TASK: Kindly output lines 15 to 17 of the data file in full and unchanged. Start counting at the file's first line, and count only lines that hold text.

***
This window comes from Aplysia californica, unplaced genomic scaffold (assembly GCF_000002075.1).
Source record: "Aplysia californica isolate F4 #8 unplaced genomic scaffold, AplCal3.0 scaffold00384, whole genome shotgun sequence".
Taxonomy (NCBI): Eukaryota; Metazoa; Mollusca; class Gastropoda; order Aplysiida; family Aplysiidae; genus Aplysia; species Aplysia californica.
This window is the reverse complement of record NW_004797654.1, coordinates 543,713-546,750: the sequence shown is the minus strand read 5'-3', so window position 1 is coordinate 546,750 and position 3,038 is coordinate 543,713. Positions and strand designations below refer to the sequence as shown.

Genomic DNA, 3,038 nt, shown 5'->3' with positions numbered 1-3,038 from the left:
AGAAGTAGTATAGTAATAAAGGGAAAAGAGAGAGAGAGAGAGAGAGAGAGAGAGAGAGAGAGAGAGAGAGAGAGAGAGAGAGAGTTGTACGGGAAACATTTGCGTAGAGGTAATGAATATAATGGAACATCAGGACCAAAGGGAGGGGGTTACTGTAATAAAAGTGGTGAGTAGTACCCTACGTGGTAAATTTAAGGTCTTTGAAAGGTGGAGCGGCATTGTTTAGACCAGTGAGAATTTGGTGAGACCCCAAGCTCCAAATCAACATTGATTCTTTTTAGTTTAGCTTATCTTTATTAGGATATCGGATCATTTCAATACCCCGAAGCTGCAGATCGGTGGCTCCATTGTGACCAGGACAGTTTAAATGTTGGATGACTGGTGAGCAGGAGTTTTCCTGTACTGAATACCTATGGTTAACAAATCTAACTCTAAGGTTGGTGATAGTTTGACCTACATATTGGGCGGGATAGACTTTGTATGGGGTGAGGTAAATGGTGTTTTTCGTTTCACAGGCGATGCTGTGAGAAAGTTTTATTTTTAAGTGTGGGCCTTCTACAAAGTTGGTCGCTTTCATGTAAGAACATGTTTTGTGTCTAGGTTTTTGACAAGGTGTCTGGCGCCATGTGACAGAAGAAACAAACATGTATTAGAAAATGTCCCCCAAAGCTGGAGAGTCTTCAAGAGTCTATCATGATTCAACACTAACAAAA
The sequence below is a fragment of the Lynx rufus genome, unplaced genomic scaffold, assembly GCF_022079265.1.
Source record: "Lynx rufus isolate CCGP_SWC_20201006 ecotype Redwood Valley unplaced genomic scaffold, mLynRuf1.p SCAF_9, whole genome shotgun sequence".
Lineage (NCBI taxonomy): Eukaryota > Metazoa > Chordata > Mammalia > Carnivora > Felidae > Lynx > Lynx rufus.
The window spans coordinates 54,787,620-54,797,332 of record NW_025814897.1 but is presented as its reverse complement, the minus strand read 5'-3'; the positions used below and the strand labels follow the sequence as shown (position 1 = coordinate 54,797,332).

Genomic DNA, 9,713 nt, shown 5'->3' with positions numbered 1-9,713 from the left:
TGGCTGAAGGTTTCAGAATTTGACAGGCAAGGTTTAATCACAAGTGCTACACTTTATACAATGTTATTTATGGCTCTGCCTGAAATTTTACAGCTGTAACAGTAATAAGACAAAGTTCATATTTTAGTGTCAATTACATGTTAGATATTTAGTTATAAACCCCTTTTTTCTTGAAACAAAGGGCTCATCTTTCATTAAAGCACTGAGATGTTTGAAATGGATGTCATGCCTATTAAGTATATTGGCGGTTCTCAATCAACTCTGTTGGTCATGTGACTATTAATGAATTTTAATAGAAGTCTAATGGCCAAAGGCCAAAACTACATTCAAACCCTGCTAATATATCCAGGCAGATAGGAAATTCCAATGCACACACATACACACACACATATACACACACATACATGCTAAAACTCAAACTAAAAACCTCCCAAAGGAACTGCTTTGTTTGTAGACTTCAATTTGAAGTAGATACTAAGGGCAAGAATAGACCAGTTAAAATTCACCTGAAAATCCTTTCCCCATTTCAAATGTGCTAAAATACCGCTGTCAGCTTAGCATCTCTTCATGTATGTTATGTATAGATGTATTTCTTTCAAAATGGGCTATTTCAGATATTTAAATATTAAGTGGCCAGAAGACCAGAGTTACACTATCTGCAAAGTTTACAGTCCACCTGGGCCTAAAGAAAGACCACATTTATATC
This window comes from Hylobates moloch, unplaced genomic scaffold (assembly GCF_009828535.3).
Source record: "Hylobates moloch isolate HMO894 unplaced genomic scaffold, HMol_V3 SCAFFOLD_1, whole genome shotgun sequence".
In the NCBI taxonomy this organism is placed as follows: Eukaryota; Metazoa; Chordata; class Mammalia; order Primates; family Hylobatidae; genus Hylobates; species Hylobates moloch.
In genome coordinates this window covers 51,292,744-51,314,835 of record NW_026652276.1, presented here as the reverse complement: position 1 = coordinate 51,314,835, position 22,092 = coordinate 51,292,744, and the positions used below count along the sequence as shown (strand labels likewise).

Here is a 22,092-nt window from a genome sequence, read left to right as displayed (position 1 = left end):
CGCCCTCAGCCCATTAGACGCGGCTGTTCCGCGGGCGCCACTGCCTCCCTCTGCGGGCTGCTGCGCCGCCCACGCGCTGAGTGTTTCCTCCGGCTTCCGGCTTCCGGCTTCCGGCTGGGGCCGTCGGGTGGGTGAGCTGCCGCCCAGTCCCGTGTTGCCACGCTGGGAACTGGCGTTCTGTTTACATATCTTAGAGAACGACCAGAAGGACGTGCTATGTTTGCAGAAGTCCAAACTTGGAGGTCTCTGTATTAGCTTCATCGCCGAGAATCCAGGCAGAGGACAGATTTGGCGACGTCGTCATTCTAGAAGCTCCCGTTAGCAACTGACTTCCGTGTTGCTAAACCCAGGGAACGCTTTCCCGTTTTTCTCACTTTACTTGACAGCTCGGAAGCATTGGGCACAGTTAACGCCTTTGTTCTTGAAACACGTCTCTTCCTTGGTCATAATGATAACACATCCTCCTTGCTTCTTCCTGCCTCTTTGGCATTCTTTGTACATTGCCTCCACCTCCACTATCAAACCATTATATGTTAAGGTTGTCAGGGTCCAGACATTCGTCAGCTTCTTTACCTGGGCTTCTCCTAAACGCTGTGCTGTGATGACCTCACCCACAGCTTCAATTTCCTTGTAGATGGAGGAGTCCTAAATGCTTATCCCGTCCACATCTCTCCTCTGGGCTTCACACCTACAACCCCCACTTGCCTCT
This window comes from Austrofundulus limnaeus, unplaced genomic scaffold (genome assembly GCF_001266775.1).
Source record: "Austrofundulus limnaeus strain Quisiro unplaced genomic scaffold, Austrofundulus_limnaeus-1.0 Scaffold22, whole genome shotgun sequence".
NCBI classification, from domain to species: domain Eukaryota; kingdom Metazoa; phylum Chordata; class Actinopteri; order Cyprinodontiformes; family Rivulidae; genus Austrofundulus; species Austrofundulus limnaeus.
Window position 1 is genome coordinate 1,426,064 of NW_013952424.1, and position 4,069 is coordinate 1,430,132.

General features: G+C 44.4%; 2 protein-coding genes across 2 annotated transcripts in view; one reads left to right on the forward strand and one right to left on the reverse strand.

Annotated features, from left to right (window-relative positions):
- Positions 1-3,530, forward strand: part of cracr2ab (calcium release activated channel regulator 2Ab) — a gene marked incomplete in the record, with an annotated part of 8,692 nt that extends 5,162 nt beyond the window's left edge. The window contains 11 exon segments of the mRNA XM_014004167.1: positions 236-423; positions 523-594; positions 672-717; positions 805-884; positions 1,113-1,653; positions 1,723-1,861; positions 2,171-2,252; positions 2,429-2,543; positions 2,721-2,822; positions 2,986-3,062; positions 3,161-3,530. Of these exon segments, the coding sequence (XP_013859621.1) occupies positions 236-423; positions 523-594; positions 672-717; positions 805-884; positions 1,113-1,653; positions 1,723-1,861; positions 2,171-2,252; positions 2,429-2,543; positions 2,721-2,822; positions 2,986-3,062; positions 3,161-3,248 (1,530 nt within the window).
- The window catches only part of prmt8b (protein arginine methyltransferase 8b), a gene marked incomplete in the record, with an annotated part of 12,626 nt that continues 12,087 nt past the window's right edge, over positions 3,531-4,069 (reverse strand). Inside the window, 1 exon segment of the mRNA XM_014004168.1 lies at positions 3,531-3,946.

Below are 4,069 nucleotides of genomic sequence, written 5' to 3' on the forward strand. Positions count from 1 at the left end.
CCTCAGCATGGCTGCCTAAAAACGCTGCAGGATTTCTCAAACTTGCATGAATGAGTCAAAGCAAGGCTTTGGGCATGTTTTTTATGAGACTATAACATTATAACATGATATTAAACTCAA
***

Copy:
In the NCBI taxonomy this organism is placed as follows: Eukaryota; Metazoa; Chordata; class Mammalia; order Primates; family Hylobatidae; genus Hylobates; species Hylobates moloch.
In genome coordinates this window covers 51,292,744-51,314,835 of record NW_026652276.1, presented here as the reverse complement: position 1 = coordinate 51,314,835, position 22,092 = coordinate 51,292,744, and the positions used below count along the sequence as shown (strand labels likewise).

Here is a 22,092-nt window from a genome sequence, read left to right as displayed (position 1 = left end):